LOS ANGELES (Jun. 13)
Three years ago, the BBC decided to make a television documentary marking the 40th anniversary of the 1956 Sinai campaign, which pitted Israeli, British and French troops against the forces of Egyptian President Gamal Abdel Nasser.
The filmmakers were soon stymied in their search for one top secret document: The Protocol of Sevres, in which leaders of the three temporary allies coordinated their plans to seize the Suez Canal, five days before the actual attack on Oct. 29, 1956.
One copy of the protocol went to each of the three participating countries. The BBC first tried to get the British copy, but was told that the document had been burned almost as soon as it was signed.
Next, the French said their copy had been “misplaced” and could not be found.
Finally, the BBC researchers turned to the Ben-Gurion Archives, and within hours the staff produced a photocopy of the original protocol.
It was all in a day’s work for Tuvia Friling, director of the Ben-Gurion Research Center and Archives, located on the Sde Boker campus of the Ben-Gurion University of the Negev.
At the archives’ core are David Ben-Gurion’s diaries, meticulously kept throughout the 60 years of his public career.
“Ben-Gurion was a historian’s dream,” Friling says of Israel’s first prime minister. He made notes on every meeting he ever held, however insignificant, chronicled his decisions and reactions, and even kept carbon copies of the huge number of letters he wrote.
At the time of his death in 1973, Ben-Gurion left behind 750,000 papers. The archives now hold 5 million documents, including holdings from foreign archives bearing on the history of the nascent Jewish state from 1917 to 1967, as well as on Israel’s relations with other countries and Diaspora communities.
The mass of material, largely computerized and partially accessible on the Internet in Hebrew and English, yields a fascinating picture of the man at the center of Israel’s creation.
For instance, on May 14, 1948, when Ben-Gurion declared Israel a sovereign nation, Jews cheered and danced in the streets of Tel Aviv. But the architect of independence recorded in his diary a profound sense of sadness.
Ben-Gurion knew full well that the Arab states would invade Israel. Until the last minute, Washington was exerting pressure to postpone statehood. And his army chief of staff, Yigal Yadin, reported that Israel had only a 50-50 chance of survival.
“Ben-Gurion, better than anyone else, knew what a heavy price Israel would have to pay in the coming battles,” says Friling, 45, a historian and authority on Ben-Gurion’s still-controversial role in rescue efforts of European Jewry during the Holocaust.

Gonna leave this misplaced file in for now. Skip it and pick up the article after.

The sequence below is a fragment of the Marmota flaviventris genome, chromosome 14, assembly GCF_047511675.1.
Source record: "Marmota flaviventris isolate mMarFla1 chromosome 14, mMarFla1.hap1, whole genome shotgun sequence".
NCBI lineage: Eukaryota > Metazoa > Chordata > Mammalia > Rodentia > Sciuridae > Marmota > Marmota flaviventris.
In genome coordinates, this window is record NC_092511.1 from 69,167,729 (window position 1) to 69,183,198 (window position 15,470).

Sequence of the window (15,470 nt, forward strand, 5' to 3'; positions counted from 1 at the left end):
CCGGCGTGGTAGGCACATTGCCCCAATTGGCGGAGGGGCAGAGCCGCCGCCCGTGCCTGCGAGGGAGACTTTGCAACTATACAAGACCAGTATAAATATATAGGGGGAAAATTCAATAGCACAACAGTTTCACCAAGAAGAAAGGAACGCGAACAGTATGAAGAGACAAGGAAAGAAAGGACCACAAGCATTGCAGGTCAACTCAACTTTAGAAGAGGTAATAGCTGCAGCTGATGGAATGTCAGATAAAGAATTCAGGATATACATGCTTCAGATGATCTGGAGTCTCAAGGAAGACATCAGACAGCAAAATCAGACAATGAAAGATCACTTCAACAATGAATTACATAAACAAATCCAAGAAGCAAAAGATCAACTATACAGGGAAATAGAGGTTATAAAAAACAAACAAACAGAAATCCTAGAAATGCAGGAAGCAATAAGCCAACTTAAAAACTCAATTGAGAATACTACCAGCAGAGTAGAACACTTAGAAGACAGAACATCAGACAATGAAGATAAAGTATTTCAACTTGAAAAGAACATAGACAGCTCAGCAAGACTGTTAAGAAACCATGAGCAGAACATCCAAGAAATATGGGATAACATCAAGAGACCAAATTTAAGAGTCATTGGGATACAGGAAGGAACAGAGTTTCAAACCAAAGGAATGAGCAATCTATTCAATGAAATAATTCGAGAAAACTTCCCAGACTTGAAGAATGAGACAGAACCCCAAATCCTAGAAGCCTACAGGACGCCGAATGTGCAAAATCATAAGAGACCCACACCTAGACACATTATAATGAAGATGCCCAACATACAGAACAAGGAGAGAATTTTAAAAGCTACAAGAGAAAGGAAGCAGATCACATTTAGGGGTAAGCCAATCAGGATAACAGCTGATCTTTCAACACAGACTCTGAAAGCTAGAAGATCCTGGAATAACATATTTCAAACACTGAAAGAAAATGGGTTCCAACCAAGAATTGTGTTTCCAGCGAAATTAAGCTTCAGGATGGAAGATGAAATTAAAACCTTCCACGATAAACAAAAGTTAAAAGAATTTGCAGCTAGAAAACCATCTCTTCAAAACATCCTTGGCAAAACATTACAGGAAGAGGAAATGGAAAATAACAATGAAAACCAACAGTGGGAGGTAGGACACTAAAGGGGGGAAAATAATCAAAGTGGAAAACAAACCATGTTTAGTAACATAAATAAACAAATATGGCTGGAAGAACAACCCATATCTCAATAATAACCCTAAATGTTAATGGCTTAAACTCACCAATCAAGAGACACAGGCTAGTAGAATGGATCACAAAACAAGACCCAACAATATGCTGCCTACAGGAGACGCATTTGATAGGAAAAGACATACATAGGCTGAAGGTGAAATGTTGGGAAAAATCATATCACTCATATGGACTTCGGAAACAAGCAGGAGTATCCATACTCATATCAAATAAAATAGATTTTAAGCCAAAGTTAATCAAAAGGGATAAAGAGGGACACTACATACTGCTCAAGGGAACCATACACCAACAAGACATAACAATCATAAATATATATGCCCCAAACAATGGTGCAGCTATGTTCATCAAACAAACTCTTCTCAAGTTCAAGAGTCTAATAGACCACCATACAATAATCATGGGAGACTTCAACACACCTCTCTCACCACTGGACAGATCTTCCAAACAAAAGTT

“What made Ben-Gurion such a great leader is that he could foresee future consequences of today’s decision 30 years down the road,” Friling says. “He understood that the price of victory would be Israel’s rule over other people,” which in the long run would divide the nation.
In as yet unpublished parts of the diaries, Ben-Gurion recorded his reaction to the Six-Day War in 1967. He had by then retired as prime minister and retreated to his kibbutz desert home in Sde Boker.
He received a visit from Yitzhak Rabin, then chief of staff of the Israel Defense Force, who wanted Ben-Gurion’s endorsement of the still-secret war plans.
To Rabin’s chagrin, Ben-Gurion opposed pre-emptive Israeli military action. He believed that Nasser wanted to create a crisis, but not a war, and that the confrontation could be resolved through diplomacy.
The research center, including the archives, is an educational arm of Ben- Gurion University and offers a range of courses on the history and current problems of Israel and Zionism.
Its library contains every book written by and about Ben-Gurion, and its research units probe areas from Israeli literature and civil-military relations to the country’s ties with Anglo-American Jewry.
“We now have the world’s largest computer database on Zionism,” Friling says. “We examine not only Ben-Gurion’s life, but the entire process of building a nation and, indeed, a new human being.”
A companion to the research center is the Ben-Gurion Heritage Institute, which makes use of the latest in information technology and computer games to perpetuate Ben-Gurion’s legacy and the values he embodied.
Housed primarily in the desert hut where Ben-Gurion spent the last years of his life, with a stunning view of the biblical Wilderness of Zin, the Heritage Institute seeks to fulfill his vision of “a kind of Hebrew Oxford, a Hebrew Yavnch in the desert.”
Friling, who also heads the Heritage Institute, and his staff have innovated a whole range of multimedia and interactive teaching tools, calibrated from kindergarten age to teachers and overseas students, to teach the basics of historical methodology and to role-play the major decisions that confronted Ben-Gurion.
In one game, for instance, players representing all political views in Jewish Palestine, as well as those of Diaspora, Arab, Americail and Soviet leaders, must decide whether Israel is to declare its independence in 1948.
The research center and the Heritage Institute have traditionally transmitted their ideas and findings through scholarly journals and books. Now, Friling is producing CD-ROMs and an Internet site at www.bgu.ac.il/Ben-Gurion/center.htm
(Tom Tugend recently participated in a press tour at Ben-Gurion University.)